Social media is a strange landscape, and my desire to share and my ability to open myself ebbs and flows. In anger or other moments of strong feeling, I fling myself into the arena. In moments of dissociation, in the quiet and suffocating spaces of depression and fear and anxiety, to reach out is almost impossible. There are no words for un-being. Our language describes what is. How do I explain the sort of non-space I live in when feeling becomes a survival threat?
This year, my brain divorced itself from conscious feeling sometime between the night of the 10th and morning on the 11th. I got up and thought, “Talia dies today, so what.”
It’s not so-what, although at the moment only my intellect (and not my heart) is available to tell you so. I’m reminded of a case study I read for class this week: a 16-year-old girl who was beaten and abused by her stepfather throughout her childhood, who told the details of her maltreatment without affect, and then laughed. We protect ourselves from what we believe will kill us. If the feeling is too painful, we turn off. That’s how we live through trauma.
I’m not sure what compels me to write this evening. I finished reading The Spirit Catches You and You Fall Down, that’s certainly a part of it (maybe even all). It’s a good book. A fantastic book, I would say. I continue to be soothed (and stirred) by reading about my own feelings, my own experiences (or similar ones) told in the context of other people’s lives.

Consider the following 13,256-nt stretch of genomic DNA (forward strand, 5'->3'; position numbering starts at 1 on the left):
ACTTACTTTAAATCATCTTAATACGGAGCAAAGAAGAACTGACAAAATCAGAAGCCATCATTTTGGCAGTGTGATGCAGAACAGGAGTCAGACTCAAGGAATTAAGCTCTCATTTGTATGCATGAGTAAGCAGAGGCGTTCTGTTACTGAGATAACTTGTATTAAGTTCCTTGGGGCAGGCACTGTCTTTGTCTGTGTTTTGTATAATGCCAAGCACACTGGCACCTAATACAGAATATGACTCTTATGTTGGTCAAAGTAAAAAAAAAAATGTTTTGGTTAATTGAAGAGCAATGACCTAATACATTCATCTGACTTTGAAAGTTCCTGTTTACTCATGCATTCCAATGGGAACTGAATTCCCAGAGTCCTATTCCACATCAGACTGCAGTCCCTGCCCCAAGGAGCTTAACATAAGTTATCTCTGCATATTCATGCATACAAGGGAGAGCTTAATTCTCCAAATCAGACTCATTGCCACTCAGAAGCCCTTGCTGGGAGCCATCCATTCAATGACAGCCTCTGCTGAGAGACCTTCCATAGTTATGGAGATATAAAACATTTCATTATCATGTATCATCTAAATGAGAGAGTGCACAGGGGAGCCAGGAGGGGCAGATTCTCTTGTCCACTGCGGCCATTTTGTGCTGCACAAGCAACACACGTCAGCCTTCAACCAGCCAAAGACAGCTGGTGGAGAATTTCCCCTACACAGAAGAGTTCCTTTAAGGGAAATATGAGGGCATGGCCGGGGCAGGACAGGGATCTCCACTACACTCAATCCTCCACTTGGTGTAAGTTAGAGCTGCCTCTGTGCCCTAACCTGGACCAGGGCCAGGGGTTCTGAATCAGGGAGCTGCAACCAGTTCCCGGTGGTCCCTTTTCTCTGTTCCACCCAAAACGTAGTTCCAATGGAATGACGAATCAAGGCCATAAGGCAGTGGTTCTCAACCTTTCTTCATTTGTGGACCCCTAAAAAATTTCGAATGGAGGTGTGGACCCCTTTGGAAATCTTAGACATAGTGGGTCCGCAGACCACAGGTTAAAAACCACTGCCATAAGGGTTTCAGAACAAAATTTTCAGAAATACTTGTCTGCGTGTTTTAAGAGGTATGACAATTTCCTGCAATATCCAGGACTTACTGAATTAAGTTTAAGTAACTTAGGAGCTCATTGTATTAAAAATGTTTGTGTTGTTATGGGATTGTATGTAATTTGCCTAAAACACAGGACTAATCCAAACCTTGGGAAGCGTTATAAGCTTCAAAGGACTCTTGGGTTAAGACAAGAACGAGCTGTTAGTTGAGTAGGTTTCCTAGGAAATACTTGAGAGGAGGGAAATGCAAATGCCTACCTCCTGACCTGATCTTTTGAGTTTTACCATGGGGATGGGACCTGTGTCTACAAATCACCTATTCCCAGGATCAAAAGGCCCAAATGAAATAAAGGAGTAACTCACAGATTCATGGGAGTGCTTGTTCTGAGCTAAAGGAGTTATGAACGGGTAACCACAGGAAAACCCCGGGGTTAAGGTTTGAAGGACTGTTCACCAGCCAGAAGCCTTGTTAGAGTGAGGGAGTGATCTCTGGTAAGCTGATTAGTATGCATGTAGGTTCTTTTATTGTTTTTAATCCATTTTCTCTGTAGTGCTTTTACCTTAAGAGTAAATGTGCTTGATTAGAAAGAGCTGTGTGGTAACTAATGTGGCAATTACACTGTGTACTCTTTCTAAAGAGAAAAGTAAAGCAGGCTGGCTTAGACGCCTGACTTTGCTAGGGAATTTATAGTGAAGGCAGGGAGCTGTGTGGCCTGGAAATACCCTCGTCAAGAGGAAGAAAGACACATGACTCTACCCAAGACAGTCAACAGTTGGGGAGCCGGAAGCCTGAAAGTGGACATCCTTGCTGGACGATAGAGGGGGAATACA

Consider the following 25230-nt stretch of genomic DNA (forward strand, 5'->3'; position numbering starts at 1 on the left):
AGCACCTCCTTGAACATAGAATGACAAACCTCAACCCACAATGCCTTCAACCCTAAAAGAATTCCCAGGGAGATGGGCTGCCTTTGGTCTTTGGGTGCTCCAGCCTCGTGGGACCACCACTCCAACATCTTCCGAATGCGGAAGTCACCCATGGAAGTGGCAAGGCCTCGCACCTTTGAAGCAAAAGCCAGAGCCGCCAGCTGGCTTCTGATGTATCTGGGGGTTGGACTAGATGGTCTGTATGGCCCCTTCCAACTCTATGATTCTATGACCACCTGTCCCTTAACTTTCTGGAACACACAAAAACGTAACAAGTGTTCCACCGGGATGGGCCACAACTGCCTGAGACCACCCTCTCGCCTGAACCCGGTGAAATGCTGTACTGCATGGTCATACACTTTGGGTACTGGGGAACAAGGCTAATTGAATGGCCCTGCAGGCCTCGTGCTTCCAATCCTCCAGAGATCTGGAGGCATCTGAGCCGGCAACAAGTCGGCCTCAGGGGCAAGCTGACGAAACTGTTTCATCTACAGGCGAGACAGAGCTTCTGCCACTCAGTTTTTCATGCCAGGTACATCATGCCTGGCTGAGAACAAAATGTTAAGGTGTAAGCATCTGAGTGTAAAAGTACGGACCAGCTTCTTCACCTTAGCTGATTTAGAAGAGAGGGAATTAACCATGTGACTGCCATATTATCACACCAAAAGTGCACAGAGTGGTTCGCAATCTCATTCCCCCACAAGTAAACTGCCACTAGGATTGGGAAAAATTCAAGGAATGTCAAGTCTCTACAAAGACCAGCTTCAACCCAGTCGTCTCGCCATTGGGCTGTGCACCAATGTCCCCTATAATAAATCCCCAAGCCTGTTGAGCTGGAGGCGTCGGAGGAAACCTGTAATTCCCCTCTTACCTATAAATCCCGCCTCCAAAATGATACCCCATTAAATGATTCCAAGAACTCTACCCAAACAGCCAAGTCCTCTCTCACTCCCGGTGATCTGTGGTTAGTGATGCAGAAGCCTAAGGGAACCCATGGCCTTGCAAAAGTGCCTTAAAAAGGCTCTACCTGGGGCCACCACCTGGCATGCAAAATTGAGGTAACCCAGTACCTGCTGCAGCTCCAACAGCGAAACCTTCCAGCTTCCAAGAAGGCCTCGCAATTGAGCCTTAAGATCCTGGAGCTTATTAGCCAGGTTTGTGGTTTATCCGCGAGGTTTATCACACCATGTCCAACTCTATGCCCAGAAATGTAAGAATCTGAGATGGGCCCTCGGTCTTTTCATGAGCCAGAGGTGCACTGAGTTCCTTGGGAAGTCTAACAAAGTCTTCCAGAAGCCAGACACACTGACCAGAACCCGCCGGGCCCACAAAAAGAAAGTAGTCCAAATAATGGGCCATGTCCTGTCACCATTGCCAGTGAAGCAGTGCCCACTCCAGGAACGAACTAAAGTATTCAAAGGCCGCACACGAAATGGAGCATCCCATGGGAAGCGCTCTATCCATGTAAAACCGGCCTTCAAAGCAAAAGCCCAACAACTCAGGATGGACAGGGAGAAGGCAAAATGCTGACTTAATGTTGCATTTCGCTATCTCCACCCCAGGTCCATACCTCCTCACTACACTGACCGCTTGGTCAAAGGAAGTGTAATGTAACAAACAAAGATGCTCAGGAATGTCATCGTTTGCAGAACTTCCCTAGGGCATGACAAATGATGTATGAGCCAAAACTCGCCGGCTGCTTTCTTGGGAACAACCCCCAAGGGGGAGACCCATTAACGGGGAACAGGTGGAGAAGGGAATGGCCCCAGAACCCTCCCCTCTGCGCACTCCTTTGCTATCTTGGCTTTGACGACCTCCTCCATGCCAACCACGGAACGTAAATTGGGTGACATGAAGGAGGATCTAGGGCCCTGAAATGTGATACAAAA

Without understanding my own reasoning, I want to share the words I wrote to our dear family friends two years ago (well, just over two years ago), before Talia died all the way:
“I thought of calling you yesterday, when I was preoccupied with questions about Talia’s soul: where is it? Can it remain intact at this time? Do we need to release her body immediately so that her soul can be at peace? Does the entirety of a person live in the brain? If so (to the last question), Talia is woefully incomplete. That is a tragedy I don’t like to contemplate–that she could be reduced to the ragged patchwork of her brain. It is nicer to think of the soul as an immutable thing, but I still can’t fathom where she is right now.
I am angry, I am empty, I am full, I don’t have words. Most of the time I don’t have complete or lasting feelings–I’m protecting myself from the abyss that must inevitably swamp me, biding my time and communing with Talia’s body, which is so unchanged that I cannot hold reality as I look on her. I don’t know if she hears me. I don’t know if she feels me. But it is good to smell her and hold her.
I want to unplug her, wash her curls, dress her in something dignified and bring her home. I am scared for my parents. I am worried for Abi and Tsion. I am glad to be held specifically in someone’s thoughts.”
Here we are, the day after her final death, and I am still suspended in nothingness. People have been sending their condolences, which is lovely and thoughtful and sweet. But I’m so far away the well-wishes don’t penetrate, it’s like they’re meant for someone else. I’m fine, I don’t need them, I’m nothing, I’m nothing, I’m nothing…